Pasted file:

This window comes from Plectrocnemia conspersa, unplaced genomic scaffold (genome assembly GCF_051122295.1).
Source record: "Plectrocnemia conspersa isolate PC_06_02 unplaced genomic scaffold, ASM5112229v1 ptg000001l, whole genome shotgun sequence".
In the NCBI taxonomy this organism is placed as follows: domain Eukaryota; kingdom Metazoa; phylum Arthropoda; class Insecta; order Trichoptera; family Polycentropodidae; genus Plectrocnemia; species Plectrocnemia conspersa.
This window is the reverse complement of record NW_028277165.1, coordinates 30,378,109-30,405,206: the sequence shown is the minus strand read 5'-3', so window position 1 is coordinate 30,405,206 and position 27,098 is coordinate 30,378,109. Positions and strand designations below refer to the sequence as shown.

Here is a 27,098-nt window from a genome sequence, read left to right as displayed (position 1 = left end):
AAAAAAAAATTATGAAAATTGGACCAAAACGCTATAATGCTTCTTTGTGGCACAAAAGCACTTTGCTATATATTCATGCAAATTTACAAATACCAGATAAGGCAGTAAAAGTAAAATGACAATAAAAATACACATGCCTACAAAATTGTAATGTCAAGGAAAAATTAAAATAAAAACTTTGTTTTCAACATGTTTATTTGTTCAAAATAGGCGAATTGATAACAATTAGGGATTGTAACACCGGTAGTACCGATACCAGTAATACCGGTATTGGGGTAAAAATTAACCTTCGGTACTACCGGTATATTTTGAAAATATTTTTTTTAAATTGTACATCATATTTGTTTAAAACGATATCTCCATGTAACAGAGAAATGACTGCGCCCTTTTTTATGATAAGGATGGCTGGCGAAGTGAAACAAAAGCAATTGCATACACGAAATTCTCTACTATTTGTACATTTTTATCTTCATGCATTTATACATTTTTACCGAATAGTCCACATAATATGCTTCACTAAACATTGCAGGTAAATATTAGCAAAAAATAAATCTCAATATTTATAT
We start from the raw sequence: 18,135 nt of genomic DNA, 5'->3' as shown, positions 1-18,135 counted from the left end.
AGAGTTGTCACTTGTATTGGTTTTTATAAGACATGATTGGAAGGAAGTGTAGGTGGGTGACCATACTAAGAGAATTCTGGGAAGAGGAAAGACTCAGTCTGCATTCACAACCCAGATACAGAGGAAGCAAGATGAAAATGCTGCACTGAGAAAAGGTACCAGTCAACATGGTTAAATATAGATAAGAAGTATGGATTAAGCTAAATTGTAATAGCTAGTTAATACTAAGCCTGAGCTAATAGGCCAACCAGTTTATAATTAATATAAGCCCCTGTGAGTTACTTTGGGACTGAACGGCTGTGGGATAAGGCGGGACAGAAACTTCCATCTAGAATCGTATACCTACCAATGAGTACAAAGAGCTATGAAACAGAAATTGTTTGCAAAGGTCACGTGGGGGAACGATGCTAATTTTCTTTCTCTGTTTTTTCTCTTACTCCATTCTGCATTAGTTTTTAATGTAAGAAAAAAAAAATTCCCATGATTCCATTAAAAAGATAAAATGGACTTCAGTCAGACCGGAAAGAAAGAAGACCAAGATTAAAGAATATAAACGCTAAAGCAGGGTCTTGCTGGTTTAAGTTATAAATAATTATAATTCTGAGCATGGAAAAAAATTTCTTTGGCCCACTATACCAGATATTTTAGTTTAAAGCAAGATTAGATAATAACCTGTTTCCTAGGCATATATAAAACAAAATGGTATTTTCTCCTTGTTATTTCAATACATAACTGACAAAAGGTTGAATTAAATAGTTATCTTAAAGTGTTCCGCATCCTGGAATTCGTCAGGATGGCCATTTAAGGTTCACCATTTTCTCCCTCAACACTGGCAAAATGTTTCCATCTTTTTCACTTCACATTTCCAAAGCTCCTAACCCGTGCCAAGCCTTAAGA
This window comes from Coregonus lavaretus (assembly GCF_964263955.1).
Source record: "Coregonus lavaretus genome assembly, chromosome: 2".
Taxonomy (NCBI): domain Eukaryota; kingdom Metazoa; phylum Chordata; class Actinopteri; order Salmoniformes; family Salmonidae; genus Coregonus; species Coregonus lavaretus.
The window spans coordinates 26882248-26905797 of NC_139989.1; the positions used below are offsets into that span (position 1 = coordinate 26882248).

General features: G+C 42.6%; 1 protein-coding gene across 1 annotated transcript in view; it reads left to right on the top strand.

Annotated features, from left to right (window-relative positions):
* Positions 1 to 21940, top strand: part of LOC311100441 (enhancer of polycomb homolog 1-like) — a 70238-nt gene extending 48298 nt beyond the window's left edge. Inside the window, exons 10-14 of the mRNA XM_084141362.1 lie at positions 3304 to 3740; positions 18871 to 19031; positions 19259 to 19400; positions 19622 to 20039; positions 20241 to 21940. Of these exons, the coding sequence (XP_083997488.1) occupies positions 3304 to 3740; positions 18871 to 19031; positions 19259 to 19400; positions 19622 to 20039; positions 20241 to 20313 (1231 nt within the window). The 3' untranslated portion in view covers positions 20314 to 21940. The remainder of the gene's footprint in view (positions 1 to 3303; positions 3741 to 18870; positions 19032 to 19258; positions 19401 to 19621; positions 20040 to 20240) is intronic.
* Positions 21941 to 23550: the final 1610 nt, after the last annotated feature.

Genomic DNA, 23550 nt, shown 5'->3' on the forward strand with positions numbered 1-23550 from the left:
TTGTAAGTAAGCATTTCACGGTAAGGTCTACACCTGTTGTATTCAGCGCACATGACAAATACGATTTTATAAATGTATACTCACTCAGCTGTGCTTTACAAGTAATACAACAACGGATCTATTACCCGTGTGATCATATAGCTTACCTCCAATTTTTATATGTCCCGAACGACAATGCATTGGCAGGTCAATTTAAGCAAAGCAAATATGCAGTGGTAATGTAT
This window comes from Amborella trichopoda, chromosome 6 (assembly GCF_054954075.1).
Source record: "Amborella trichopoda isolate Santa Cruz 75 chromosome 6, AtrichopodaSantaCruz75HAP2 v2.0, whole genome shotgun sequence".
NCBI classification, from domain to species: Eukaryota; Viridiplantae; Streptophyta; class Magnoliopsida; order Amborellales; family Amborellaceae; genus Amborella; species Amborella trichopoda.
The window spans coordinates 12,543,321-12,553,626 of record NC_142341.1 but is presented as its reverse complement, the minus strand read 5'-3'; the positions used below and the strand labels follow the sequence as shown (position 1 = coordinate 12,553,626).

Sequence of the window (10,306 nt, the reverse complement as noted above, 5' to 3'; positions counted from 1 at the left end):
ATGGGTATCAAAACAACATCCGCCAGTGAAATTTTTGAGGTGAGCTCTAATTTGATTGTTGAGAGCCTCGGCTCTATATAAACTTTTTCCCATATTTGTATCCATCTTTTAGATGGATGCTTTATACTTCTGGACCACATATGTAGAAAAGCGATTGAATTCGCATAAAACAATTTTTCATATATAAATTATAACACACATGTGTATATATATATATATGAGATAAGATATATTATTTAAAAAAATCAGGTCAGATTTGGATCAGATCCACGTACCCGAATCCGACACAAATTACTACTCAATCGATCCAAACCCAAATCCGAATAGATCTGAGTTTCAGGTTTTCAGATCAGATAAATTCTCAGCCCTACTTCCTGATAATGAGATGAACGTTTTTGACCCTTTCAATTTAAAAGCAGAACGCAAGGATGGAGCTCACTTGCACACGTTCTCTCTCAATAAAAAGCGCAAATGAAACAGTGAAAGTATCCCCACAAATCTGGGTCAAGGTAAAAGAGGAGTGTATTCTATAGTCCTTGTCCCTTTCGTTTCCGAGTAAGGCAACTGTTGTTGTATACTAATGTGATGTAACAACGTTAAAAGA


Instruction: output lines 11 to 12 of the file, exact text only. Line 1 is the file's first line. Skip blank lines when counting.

Taxonomy (NCBI): domain Eukaryota; kingdom Metazoa; phylum Chordata; class Actinopteri; order Salmoniformes; family Salmonidae; genus Coregonus; species Coregonus lavaretus.
The window spans coordinates 26882248-26905797 of NC_139989.1; the positions used below are offsets into that span (position 1 = coordinate 26882248).